The defendants' waiver argument is founded on the notion that it is unfair to allow a litigant to "use the sword of selective disclosure to establish its entitlement to relief while simultaneously relying on the shield provided by work product protection to prevent its opponent from fully evaluating the relevant facts." Mem. at 14. That is a fair point, but it is not inconsistent with the more demanding waiver inquiry required in the context of work product claims. The question of the scope of a work product waiver turns on the scope of the disclosure; as set forth in Rule 502(a)(3), the waiver should extend only to information that "ought in fairness . . . be considered together" with the information disclosed.
To answer that question, the Court has reviewed the documents that the witnesses have withheld from production on the basis of its claim of work product protection.*fn1 And as it turns out, selective disclosure is largely a non-issue here, as the "fact work product" withheld plainly relates to the information attributed to the witnesses in the complaint. Indeed, most of the information consists of comments by the witnesses about factual matters set forth in the draft amended complaint and drafts of the declarations that the plaintiffs submitted in support of the complaint. The Court therefore finds that the documents listed on Attachment 1 to this order are sufficiently related to the information from the witnesses that has been included in the complaint that they "ought in fairness" be disclosed so that the defendants can evaluate fully what the witnesses have said in relation to those allegations. Accordingly, the Court grants the defendants' motion with respect to the specific documents listed in Attachment A, and denies the motion as to the remaining documents on the witnesses' privilege logs.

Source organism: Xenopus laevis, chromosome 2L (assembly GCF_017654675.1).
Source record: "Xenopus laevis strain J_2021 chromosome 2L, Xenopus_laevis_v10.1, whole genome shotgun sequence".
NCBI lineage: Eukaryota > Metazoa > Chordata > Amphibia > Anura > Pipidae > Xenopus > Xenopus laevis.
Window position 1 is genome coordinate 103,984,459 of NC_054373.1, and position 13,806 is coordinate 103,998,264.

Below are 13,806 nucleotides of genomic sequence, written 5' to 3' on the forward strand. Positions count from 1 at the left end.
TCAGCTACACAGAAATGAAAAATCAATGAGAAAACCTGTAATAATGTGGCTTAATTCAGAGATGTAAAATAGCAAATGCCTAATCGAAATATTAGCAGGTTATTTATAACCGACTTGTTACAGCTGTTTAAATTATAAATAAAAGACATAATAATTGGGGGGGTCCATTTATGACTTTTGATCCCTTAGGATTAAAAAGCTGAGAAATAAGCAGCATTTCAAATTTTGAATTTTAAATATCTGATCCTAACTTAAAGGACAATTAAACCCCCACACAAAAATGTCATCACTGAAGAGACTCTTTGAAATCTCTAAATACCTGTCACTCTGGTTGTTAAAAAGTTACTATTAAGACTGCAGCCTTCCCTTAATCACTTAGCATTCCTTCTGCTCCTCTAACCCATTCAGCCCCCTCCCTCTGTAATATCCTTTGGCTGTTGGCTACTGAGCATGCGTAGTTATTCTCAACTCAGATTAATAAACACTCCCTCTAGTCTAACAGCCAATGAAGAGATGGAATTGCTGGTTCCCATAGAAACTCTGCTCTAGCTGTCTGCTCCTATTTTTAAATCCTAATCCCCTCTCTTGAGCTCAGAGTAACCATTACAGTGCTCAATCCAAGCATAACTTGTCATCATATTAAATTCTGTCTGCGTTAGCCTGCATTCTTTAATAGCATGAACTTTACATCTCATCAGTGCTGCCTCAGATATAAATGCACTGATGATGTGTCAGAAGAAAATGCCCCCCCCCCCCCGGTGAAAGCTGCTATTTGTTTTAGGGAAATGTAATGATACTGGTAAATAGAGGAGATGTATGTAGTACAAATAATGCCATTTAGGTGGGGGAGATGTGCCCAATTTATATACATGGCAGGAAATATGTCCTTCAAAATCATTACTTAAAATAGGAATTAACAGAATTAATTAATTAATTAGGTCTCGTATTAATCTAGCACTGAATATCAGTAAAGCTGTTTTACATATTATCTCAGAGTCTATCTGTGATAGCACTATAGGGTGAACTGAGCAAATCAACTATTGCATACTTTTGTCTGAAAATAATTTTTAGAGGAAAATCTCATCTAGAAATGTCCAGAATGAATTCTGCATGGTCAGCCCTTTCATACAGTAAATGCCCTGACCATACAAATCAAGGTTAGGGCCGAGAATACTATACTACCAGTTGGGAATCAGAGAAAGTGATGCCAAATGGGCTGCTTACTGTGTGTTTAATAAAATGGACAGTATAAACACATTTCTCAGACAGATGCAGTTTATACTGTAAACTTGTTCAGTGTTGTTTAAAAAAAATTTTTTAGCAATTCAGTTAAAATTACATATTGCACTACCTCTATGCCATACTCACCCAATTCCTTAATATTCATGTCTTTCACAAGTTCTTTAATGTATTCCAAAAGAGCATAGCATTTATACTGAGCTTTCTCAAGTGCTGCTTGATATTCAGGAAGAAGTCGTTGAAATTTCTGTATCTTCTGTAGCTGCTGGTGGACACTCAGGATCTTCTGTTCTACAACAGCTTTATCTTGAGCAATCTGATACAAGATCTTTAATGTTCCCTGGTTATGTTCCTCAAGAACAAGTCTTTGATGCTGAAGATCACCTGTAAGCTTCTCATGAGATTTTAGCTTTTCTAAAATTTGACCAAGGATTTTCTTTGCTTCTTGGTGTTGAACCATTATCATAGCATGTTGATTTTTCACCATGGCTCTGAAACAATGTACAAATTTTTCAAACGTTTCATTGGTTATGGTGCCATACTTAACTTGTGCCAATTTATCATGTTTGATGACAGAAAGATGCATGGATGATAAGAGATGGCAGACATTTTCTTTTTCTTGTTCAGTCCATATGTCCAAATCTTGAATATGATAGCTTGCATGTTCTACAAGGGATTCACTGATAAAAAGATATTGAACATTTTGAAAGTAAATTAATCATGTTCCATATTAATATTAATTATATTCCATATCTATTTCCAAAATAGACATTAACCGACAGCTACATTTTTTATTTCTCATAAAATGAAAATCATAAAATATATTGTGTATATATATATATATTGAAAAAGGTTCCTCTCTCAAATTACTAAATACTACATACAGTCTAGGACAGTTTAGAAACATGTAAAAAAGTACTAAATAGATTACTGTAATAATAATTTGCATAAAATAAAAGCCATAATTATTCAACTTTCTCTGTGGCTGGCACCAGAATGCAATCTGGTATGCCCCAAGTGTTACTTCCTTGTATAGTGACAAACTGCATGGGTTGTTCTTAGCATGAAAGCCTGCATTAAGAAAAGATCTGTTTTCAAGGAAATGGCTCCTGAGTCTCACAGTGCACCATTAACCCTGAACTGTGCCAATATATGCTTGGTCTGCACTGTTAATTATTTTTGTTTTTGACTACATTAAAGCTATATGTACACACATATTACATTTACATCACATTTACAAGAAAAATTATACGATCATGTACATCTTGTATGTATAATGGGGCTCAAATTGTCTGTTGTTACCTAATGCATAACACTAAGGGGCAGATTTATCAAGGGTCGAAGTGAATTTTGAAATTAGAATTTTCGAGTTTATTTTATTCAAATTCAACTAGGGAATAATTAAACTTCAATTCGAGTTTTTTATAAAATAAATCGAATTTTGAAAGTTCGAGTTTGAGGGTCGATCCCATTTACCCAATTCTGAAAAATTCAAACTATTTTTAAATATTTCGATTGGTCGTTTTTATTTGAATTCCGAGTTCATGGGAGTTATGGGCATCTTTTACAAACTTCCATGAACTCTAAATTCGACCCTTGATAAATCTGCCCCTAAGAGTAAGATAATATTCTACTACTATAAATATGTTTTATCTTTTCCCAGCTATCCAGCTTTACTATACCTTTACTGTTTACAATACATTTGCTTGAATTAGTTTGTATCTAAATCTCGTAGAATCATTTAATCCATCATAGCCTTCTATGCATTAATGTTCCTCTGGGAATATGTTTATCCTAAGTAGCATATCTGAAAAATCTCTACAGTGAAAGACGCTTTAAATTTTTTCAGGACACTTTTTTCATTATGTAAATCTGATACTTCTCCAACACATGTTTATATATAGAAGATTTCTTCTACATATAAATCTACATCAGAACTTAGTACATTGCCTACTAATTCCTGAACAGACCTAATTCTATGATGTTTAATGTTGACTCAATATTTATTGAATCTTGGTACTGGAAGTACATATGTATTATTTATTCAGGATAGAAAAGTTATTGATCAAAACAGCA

As a final note, it bears repeating that any documents that the witnesses possess relevant to the issues in the case that were created before they became consultants are discoverable (and the Court understands that any such documents have been produced already). It also follows that the witnesses are subject to deposition during the fact discovery phase of this case about all fact issues as to which they may have knowledge. And finally, should the plaintiff retain the witnesses as testifying consultants (as they represent that they intend to do), the witnesses will be subject to further discovery in accordance with the provisions of Rules 26(a)(2) and 26(b)(4). That the witnesses will be subject to multiple depositions is the predictable consequence of engaging fact witnesses as testifying consultants.
John J. Tharp, Jr.United States ...